And why not? Chancellors should be boring. If economics is about the slow increment, and being Chancellor is about keeping everything under control and hence predictable, then Gordon Brown could be said to be doing his job quite well.
The opposition came to the Commons expecting the blood of collapsing forecasts and gloomy predictions. They didn't get it. And the Chancellor has some justification in denying it to them. The economic climate has certainly taken a turn for the worse. But, pace Francis Maude, this government has public expenditure under better control than its predecessor. By giving up the right to set interest rates to the Bank of England, the Treasury has also ensured a monetary regime that is, if anything, too tight. The Chancellor has had to revise his previous forecasts, made last July. He may yet have to do it again before the budget in March.
He may be right in arguing that over the coming year the public finances can take a slower than predicted growth rate without a volte-face either to higher taxation or reductions in expenditure. But that is no cause for the complacency he showed yesterday. Given the fact that 40 per cent of the world economy is already in recession, and that a banking squeeze could easily push even America into reverse, his figures of resumed growth of about 2.5 per cent in 2000 and more than 3 per cent in 2001 are just so much pie in the sky.
Companies in the private sector have long since given up central forecasts. Instead they produce different scenarios and test their robustness against plans. It is time the Treasury did the same. Its record of forecasting has been abysmal in the past. Why expect better in the future? We are old enough to be given alternatives.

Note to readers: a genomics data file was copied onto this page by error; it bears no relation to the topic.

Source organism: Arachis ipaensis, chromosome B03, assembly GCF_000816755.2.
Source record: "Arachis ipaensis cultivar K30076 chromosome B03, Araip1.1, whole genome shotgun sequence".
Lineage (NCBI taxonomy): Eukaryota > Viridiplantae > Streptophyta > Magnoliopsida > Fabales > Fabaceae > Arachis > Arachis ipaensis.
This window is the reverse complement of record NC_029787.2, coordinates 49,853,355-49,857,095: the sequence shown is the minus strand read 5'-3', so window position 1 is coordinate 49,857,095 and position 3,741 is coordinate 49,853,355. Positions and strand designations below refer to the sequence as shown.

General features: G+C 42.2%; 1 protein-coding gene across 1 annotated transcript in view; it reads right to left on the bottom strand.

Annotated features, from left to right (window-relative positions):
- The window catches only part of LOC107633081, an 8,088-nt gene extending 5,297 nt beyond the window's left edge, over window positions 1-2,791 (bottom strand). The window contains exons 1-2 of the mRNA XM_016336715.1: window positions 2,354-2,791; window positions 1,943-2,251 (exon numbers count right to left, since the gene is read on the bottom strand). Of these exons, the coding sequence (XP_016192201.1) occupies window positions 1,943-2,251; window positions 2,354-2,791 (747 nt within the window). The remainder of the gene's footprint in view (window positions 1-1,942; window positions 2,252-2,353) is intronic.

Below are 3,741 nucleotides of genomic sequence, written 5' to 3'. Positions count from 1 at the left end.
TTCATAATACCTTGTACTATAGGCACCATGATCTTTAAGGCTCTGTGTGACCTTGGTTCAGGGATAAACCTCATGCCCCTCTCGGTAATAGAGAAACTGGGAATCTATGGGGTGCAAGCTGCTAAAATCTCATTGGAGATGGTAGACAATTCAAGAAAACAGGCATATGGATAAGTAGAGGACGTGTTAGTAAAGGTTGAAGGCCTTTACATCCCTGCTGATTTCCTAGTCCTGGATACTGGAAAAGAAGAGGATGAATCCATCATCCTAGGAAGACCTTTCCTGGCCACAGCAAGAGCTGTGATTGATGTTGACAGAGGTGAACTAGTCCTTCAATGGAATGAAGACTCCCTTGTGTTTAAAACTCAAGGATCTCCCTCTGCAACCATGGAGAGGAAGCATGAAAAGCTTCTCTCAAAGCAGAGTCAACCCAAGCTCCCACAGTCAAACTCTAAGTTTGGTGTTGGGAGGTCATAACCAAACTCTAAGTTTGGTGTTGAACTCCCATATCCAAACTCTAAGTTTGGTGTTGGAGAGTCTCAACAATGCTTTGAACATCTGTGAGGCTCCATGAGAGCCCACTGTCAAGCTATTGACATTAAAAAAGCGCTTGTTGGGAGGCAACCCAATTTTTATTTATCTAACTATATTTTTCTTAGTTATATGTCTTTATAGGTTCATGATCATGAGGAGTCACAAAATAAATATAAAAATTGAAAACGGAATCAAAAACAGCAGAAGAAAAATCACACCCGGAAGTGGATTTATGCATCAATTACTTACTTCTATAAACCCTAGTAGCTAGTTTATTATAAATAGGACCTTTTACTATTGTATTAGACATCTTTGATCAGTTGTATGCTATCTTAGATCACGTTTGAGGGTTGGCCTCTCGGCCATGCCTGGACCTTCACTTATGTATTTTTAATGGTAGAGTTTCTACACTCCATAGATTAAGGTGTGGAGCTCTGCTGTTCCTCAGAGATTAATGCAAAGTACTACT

Micawber is not the best model for Chancellors when facing the future, and Brown has got himself in an unnecessarily tight corner over his forecasts, with an uncomfortably tight margin in the short term, and no margin at all in the longer term. Being boring, as Geoffrey Howe eventually discovered, is no excuse for becoming complacent.
It is in the spending announcements, too, that one begins to worry that the iron Chancellor may be more woolly than he appears on the surface. There is in Gordon Brown a hankering after intervention, an underlying feeling that government must act on the supply side if it is ever to improve the country's long-term performance. There are some good proposals, such as the reduction of the vehicle excise duty on small fuel-efficient cars and the plans for encouraging employees to buy shares in their own companies. The extra pounds 250m to help avert the usual winter crisis in the Health Service is to be applauded.
But the steady parade of announcements on training, research and development help, technological clusters, profit sharing, public sector productivity targets and small business assistance feel warm but in practice are likely to mean very little. Even if they did, Brown does not have the levers to effect them.
However the greatest gap of all was the absent guest at this feast: EMU. To talk of the future without discussing this makes no sense. If we were founder members of EMU now, our interest rates would have to be far lower than they are today. But we are not, and we will remain prey to currency speculations that continue to make the lives of our manufacturers hell.Reuse content